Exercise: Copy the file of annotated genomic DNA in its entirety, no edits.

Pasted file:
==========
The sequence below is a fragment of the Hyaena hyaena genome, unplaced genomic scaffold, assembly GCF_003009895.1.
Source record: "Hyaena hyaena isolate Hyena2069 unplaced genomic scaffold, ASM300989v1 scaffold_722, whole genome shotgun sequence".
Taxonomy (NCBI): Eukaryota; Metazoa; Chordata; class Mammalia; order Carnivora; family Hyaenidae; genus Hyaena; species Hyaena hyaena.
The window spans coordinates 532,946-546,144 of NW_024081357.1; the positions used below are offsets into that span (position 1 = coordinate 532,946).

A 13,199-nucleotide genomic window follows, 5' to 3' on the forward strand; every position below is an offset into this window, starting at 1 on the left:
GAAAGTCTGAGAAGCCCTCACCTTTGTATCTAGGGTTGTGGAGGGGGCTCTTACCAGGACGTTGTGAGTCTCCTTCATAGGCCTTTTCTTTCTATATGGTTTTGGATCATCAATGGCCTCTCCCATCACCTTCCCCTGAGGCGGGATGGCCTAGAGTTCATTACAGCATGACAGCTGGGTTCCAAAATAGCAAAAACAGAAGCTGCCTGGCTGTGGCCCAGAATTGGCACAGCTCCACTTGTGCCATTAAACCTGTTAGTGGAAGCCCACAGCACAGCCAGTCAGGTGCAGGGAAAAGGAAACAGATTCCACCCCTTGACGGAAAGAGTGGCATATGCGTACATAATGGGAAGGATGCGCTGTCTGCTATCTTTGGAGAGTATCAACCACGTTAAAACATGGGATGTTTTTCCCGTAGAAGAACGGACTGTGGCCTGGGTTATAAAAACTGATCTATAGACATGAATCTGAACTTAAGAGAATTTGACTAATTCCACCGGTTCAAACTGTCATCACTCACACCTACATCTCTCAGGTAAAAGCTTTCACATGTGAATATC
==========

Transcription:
The sequence below is a fragment of the Hyaena hyaena genome, unplaced genomic scaffold, assembly GCF_003009895.1.
Source record: "Hyaena hyaena isolate Hyena2069 unplaced genomic scaffold, ASM300989v1 scaffold_722, whole genome shotgun sequence".
Taxonomy (NCBI): Eukaryota; Metazoa; Chordata; class Mammalia; order Carnivora; family Hyaenidae; genus Hyaena; species Hyaena hyaena.
The window spans coordinates 532,946-546,144 of NW_024081357.1; the positions used below are offsets into that span (position 1 = coordinate 532,946).

A 13,199-nucleotide genomic window follows, 5' to 3' on the forward strand; every position below is an offset into this window, starting at 1 on the left:
GAAAGTCTGAGAAGCCCTCACCTTTGTATCTAGGGTTGTGGAGGGGGCTCTTACCAGGACGTTGTGAGTCTCCTTCATAGGCCTTTTCTTTCTATATGGTTTTGGATCATCAATGGCCTCTCCCATCACCTTCCCCTGAGGCGGGATGGCCTAGAGTTCATTACAGCATGACAGCTGGGTTCCAAAATAGCAAAAACAGAAGCTGCCTGGCTGTGGCCCAGAATTGGCACAGCTCCACTTGTGCCATTAAACCTGTTAGTGGAAGCCCACAGCACAGCCAGTCAGGTGCAGGGAAAAGGAAACAGATTCCACCCCTTGACGGAAAGAGTGGCATATGCGTACATAATGGGAAGGATGCGCTGTCTGCTATCTTTGGAGAGTATCAACCACGTTAAAACATGGGATGTTTTTCCCGTAGAAGAACGGACTGTGGCCTGGGTTATAAAAACTGATCTATAGACATGAATCTGAACTTAAGAGAATTTGACTAATTCCACCGGTTCAAACTGTCATCACTCACACCTACATCTCTCAGGTAAAAGCTTTCACATGTGAATATC